Well, you can’t say that the Democratic cast of characters for Governor lacks characters.
Rick Perry might not be the only candidate in the 2010 race for Texas governor who is known for great hair.
As the Republican governor with famously spiffy locks seeks re-election, the head of a Houston hair products company that Perry recently touted says he might be running for governor — as a Democrat.
Farouk Shami, 66 , founder and board chairman of Faorouk Systems Inc., hosted Perry at his company’s headquarters in July for a news conference announcing the company’s decision to move manufacturing facilities from South Korea and China to Texas, bringing 1,200 jobs to Houston. Perry called Shami, who was born in what was then Palestine, someone “who pretty much embodies the American dream.”
“Inspired by the freedoms we enjoy, he was drawn to this state,” Perry said at the news conference, a video of which is posted on the governor’s Web site. “He’s built a life of significance and an organization that is respected around the world. His is the story of Texas.”
Now, Shami, who has never run for office, is pondering a run to replace Perry, though their philosophies sound similar. Shami says he wants to bring jobs to Texas and avoid raising taxes. He said Perry “is a wonderful person” but lacks business experience.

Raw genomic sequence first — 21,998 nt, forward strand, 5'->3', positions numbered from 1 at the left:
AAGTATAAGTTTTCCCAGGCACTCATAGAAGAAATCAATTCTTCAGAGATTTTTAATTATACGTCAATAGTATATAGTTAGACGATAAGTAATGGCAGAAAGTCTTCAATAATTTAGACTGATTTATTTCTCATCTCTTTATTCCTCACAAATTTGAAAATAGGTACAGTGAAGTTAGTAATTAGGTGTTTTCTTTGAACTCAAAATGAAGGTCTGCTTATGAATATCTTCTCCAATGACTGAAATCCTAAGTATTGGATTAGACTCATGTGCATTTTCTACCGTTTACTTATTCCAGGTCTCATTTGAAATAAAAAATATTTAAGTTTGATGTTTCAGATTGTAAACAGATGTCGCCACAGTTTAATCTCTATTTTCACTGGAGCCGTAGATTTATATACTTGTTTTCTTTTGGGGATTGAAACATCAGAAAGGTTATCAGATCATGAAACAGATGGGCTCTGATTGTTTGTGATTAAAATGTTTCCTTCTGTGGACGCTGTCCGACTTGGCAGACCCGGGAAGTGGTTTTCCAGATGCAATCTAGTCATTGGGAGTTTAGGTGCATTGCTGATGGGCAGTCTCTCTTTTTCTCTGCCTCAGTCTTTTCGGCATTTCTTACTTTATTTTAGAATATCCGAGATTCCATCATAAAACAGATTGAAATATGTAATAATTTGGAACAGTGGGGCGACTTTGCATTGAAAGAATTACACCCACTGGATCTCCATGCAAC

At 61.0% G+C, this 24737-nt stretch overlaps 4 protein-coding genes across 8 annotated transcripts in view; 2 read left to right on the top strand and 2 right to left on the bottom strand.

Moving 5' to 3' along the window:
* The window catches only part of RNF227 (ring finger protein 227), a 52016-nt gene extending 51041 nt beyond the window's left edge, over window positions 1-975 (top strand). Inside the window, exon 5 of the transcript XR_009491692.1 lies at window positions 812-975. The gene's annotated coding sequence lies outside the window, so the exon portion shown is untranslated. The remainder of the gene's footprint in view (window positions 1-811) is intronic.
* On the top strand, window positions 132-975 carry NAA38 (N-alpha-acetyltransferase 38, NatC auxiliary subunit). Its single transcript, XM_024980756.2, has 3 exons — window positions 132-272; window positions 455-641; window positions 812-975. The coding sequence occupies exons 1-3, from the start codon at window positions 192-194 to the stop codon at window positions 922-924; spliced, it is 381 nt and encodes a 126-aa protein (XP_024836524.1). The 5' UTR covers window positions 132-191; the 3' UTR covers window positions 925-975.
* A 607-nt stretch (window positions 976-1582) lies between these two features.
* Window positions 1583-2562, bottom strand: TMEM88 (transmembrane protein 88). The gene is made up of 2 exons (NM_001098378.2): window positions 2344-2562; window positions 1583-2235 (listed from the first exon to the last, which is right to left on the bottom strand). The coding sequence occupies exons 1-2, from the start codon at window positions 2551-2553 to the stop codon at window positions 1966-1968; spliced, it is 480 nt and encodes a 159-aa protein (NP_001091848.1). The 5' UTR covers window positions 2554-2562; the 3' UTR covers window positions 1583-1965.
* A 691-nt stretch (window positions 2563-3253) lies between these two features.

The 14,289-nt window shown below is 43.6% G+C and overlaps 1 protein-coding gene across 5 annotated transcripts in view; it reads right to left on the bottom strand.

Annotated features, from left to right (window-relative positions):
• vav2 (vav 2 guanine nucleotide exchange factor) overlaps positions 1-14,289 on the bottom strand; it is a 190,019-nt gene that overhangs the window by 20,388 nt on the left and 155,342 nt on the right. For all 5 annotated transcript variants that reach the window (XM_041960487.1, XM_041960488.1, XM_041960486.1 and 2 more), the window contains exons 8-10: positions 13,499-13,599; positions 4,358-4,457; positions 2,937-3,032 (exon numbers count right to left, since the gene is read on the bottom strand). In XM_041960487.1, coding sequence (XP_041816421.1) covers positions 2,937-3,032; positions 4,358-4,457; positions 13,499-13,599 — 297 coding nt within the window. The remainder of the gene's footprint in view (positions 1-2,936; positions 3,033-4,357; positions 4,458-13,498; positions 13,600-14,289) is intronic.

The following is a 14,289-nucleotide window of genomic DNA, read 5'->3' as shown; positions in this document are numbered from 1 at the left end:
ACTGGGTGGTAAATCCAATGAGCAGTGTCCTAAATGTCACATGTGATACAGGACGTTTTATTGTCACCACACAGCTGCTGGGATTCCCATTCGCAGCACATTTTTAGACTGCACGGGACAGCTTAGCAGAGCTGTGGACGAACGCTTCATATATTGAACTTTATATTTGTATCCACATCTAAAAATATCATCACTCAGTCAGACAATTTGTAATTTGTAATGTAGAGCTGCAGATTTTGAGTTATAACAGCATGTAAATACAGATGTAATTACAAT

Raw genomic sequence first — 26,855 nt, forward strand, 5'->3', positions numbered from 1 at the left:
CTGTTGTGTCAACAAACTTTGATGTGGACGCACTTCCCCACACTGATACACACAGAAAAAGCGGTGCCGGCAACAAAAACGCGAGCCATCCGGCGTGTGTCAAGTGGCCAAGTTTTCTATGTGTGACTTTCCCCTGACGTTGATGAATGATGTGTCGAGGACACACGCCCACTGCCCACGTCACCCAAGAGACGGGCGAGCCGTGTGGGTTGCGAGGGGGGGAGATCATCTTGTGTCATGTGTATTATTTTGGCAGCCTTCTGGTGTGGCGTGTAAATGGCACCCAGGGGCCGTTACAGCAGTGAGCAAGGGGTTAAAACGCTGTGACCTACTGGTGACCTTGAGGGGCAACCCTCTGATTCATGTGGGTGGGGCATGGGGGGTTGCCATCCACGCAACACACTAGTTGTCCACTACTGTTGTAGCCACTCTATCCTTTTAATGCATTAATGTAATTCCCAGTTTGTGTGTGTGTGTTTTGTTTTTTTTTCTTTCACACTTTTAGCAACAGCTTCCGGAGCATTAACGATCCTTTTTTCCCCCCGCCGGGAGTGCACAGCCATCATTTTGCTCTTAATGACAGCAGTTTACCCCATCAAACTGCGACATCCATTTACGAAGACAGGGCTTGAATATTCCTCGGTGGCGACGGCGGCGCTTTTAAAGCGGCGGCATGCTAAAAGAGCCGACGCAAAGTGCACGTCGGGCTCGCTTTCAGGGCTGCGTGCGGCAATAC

“I have the capability to run the state as a business,” said Shami, whose shampoos, hair dryers and flat irons are sold around the world under the BioSilk and CHI brands. “People are tired of politicians.”
Yeah, the name “Tony Sanchez” is popping into my head, too. Given what Perry said about Sanchez during that campaign, one can only wonder what he might say about Farouk Shami in this one.
Shami donated more than $24,000 to [Kinky] Friedman’s independent campaign for governor in 2006, when Friedman referred to Shami as his Palestinian barber. Now, Shami said Friedman doesn’t seem serious.
Well, I can’t argue with that last part. At least he’s able to learn from his mistakes.
On a much less colorful note, Burka touts former Speaker Pete Laney as the Democrats’ best hope in the Governor’s race. I have a lot of respect for Pete Laney, and if he got into the race I’d certainly consider him. It’s not clear to me why Burka thinks Laney’s support for George W. Bush in the 2000 election would be any less a problem for him than Tom Schieffer’s Bush connection, but I suppose Burka was addressing the general election and not the primary. I’m far from sold on the need or the wisdom of having a rural candidate as the nominee – I think the marginal gains in rural counties may not be enough to overcome a lack of enthusiasm for a rural white guy in the urban, heavily non-Anglo Democratic base, and I tend to agree with Greg that the place to be looking for persuadable voters is the suburbs. I also take issue with Burka’s assertion that Laney isn’t just the Dems’ best hope, he’s the only hope. Among other things, I’m hearing from more and more people who think KBH may back out of the Governor’s race, in which case you’d have Bill White and John Sharp in a non-existent Senate campaign; surely White would represent a stronger hope than Laney, or anyone else for that matter, and I’d rank Sharp above Laney as well. Be that as it may, if this is more than wishcasting, I’m certainly open to hearing more. But get back to me after I’ve heard it.